The aims of this study were to identify the animal ethical profile of vegetarians, vegans, and meat-eaters. Using questionnaire data collected in 2013 (n=356), we measured propensity to subscribe to five different positions within animal ethics based on a novel measure of animal ethical stance (adopted from the "Animal Ethics Dilemma" learning tool). We found clear relationships between diet choice and ethical profile. The responses of meat-eaters indicated that they were relying on a mixture of ethical positions (relational, respect for nature, contractarian, and animal rights), but predominantly the utilitarian position. Propensity to hold animal rights and relational views increased with the number of meat products not consumed by meat-eaters. Vegans and vegetarians revealed more consistent animal ethics viewpoints, especially the vegan group which had a very high propensity to hold an animal rights position. Vegetarians were also inclined to hold the animal rights position, but additionally had a tendency to draw on utilitarian reasoning. Subscription to animal rights views was a defining characteristic of vegans regardless of the number of years they had followed the diet, while this was not the case for vegetarians. Contrary to expectations, the number of years a vegetarian diet had been followed was not positively associated with animal rights views. This study should be followed up in a larger and more representative population, but it is the first to attempt to quantitatively profile vegetarians, vegans, and meat-eaters across a range of animal ethics frameworks. We argue that the novel approach used in this study to assess animal ethics stances could be applied to a wide range of animal-related activities.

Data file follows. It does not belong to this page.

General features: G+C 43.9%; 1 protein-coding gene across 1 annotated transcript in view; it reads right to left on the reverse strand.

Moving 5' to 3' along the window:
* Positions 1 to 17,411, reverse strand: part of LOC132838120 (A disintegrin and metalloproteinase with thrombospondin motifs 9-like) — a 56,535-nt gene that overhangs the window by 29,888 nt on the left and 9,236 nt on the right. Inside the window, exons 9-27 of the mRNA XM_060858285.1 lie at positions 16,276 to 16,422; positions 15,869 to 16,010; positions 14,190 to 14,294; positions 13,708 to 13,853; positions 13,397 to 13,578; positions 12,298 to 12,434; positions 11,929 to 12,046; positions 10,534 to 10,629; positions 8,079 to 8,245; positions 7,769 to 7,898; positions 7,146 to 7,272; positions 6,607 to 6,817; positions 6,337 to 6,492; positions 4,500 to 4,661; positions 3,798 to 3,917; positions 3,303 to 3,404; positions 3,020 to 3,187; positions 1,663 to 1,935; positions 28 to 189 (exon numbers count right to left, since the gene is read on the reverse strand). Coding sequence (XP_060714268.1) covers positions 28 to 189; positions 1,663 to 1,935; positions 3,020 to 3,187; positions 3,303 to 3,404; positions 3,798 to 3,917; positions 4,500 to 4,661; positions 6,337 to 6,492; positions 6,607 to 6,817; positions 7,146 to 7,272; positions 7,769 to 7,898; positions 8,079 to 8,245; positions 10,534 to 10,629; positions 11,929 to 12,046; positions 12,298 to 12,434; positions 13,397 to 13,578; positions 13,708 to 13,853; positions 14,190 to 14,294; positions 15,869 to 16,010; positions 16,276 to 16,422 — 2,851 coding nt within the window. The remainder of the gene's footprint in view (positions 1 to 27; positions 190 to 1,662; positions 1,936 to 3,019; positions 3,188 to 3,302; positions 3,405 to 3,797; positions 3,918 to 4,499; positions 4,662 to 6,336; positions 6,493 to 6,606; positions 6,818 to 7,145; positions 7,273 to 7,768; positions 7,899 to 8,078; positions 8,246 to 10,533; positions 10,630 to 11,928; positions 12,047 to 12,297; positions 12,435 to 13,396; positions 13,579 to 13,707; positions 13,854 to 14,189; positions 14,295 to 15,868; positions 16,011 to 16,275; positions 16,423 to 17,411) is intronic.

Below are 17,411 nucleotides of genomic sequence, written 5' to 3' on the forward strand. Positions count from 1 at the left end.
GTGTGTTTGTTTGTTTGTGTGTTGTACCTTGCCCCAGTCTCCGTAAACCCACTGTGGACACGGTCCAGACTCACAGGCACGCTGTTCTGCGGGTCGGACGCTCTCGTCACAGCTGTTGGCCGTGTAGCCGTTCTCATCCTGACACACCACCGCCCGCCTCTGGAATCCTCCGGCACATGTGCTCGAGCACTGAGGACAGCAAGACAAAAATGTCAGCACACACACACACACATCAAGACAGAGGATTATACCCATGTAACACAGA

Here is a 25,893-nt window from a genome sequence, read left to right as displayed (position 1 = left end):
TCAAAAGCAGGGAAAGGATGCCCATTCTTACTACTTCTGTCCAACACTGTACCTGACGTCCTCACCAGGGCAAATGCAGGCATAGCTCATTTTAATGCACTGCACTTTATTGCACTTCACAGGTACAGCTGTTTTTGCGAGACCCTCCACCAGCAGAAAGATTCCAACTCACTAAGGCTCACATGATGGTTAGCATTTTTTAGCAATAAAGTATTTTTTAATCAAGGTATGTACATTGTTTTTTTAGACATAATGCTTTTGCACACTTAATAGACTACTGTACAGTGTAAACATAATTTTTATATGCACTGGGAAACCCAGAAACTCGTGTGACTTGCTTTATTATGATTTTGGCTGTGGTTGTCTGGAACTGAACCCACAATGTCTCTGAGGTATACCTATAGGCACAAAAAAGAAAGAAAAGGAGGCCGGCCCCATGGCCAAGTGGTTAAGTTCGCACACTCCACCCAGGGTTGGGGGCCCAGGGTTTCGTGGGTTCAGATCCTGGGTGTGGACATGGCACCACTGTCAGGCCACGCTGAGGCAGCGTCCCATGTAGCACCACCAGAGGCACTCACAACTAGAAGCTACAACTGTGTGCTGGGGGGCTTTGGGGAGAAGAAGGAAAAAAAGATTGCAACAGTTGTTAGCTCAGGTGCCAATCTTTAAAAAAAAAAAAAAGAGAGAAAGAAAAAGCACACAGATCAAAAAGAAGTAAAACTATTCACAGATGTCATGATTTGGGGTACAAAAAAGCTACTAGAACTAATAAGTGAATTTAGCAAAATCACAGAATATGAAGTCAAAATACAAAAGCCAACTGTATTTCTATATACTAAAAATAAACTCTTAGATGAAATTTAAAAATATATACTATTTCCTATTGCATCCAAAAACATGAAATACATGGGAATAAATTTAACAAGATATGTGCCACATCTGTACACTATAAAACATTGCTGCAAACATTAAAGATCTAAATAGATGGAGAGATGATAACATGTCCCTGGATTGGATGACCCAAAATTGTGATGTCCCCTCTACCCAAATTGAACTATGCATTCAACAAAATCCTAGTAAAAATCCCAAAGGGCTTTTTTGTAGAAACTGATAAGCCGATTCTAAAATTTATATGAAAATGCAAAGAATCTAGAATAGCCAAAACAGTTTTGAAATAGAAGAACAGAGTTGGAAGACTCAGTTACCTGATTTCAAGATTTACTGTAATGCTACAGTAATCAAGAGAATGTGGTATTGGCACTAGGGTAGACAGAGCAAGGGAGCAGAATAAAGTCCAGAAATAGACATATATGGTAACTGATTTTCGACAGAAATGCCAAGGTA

|Author Address||Department of Food and Resource Economics, University of Copenhagen, Copenhagen, Denmark.Dorothy.email@example.com|
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